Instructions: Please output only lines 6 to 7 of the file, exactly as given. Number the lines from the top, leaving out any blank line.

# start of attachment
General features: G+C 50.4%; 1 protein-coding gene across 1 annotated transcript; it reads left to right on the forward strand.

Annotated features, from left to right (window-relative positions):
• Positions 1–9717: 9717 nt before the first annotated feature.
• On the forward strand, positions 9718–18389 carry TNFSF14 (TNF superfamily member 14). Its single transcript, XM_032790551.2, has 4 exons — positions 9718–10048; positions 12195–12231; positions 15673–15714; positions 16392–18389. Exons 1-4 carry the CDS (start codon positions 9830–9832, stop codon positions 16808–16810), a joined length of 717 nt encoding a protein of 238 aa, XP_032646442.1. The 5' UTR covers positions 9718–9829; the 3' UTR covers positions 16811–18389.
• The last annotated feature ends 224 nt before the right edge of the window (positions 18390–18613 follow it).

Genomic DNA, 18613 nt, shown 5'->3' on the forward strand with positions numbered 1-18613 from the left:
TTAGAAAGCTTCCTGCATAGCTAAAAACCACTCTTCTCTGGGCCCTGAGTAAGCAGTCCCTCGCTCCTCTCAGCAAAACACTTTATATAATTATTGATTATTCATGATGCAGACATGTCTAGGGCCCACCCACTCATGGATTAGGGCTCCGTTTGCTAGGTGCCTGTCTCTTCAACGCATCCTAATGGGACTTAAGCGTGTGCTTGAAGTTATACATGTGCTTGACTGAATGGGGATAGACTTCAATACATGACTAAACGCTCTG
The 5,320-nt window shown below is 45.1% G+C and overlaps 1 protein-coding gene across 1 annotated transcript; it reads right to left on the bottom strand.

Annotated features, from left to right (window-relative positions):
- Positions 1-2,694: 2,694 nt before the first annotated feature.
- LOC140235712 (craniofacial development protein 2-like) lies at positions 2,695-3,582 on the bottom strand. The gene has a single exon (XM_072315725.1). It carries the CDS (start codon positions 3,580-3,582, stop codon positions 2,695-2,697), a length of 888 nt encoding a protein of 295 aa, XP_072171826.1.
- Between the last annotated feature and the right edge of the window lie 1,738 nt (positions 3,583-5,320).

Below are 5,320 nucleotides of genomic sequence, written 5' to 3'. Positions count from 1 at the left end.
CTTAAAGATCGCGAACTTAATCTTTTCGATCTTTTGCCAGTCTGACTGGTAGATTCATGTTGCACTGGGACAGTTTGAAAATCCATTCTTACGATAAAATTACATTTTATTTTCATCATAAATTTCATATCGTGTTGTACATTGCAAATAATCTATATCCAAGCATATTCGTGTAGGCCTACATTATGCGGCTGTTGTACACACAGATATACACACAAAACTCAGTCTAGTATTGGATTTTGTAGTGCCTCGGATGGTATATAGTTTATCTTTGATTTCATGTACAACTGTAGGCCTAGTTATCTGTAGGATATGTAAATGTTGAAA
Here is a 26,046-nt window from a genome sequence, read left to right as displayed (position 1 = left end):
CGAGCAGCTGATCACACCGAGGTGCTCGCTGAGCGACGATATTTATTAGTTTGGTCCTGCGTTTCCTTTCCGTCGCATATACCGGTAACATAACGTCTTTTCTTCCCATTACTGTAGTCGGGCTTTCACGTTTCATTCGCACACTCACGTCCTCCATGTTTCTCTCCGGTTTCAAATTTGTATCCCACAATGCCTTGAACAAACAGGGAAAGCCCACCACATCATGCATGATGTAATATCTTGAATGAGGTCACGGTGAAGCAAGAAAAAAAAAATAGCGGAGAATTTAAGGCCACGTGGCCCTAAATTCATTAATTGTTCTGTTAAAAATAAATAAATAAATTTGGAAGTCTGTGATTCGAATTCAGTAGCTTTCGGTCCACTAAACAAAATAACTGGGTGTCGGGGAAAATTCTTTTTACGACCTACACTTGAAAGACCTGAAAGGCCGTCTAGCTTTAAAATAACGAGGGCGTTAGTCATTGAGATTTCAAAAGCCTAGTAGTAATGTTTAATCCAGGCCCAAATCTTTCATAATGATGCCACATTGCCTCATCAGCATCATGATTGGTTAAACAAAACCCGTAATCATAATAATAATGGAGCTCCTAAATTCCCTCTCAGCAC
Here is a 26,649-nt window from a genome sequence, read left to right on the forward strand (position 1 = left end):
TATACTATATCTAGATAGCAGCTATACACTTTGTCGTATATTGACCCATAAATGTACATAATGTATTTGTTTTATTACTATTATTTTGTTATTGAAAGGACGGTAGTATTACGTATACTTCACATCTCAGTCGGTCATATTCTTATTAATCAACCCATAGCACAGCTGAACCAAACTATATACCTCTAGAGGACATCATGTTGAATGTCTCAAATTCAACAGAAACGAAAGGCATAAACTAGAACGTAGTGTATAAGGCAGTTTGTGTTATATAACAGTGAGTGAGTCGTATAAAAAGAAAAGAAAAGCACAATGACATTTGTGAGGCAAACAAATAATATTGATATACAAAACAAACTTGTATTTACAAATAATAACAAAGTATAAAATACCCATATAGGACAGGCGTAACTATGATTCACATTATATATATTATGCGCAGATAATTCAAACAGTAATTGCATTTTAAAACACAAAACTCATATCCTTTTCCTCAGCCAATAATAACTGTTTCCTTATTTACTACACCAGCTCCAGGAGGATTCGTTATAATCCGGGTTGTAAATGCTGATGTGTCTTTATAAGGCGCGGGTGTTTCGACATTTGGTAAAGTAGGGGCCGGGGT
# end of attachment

Genomic DNA, 18613 nt, shown 5'->3' on the forward strand with positions numbered 1-18613 from the left:
TTAGAAAGCTTCCTGCATAGCTAAAAACCACTCTTCTCTGGGCCCTGAGTAAGCAGTCCCTCGCTCCTCTCAGCAAAACACTTTATATAATTATTGATTATTCATGATGCAGACATGTCTAGGGCCCACCCACTCATGGATTAGGGCTCCGTTTGCTAGGTGCCTGTCTCTTCAACGCATCCTAATGGGACTTAAGCGTGTGCTTGAAGTTATACATGTGCTTGACTGAATGGGGATAGACTTCAATACATGACTAAACGCTCTG